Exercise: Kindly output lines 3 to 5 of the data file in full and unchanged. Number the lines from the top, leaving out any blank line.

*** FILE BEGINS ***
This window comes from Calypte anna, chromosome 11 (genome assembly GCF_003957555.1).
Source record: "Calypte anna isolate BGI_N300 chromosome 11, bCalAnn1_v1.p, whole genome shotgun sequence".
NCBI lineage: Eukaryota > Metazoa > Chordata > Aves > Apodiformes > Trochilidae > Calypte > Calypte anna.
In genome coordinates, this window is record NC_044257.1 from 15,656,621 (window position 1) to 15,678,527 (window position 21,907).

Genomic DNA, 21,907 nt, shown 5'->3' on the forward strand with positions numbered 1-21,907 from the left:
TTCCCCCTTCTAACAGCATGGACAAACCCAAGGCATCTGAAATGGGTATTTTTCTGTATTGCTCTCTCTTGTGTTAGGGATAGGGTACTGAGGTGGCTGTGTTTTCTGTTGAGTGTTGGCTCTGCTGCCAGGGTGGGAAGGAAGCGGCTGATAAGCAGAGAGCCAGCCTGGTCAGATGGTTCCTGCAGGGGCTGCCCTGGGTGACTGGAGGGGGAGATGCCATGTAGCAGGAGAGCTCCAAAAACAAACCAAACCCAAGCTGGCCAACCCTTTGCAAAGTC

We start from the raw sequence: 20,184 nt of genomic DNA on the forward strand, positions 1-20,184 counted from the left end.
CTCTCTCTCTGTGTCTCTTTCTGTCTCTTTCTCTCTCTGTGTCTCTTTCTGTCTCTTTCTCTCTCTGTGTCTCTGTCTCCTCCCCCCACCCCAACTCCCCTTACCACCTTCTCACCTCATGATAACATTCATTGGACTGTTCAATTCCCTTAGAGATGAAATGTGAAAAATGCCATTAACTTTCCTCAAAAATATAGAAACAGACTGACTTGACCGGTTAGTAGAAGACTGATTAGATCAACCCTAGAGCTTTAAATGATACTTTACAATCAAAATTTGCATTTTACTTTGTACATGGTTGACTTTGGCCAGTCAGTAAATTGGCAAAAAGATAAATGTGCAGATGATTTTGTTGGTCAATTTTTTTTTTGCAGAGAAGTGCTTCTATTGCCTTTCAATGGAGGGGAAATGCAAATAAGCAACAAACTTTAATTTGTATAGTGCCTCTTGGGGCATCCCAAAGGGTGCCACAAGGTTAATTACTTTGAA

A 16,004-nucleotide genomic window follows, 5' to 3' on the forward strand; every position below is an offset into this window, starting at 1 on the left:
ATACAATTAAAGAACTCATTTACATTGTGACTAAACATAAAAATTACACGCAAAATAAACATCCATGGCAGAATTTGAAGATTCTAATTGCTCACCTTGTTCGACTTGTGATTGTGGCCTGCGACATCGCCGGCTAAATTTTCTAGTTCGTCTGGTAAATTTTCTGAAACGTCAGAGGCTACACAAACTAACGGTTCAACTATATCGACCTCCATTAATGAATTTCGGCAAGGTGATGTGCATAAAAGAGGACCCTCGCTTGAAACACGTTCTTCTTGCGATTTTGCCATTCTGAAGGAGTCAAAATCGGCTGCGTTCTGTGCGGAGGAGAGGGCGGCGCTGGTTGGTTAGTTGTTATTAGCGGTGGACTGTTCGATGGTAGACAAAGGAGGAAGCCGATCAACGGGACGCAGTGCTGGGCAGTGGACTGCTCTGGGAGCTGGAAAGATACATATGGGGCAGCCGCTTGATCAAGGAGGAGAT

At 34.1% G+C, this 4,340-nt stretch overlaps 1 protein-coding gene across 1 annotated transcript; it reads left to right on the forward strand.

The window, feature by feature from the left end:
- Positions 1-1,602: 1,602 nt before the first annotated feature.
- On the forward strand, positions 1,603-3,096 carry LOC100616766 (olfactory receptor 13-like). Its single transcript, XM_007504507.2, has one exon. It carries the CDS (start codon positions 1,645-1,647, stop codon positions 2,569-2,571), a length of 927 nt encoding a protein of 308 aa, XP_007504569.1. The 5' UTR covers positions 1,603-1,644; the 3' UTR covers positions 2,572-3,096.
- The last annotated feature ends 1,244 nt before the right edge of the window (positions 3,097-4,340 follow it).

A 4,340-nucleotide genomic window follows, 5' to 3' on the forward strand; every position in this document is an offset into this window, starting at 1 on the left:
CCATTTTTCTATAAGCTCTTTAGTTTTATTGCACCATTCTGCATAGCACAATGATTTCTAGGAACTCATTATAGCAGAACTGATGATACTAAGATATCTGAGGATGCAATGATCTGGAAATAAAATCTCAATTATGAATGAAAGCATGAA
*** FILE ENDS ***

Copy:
NCBI lineage: Eukaryota > Metazoa > Chordata > Aves > Apodiformes > Trochilidae > Calypte > Calypte anna.
In genome coordinates, this window is record NC_044257.1 from 15,656,621 (window position 1) to 15,678,527 (window position 21,907).

Genomic DNA, 21,907 nt, shown 5'->3' on the forward strand with positions numbered 1-21,907 from the left: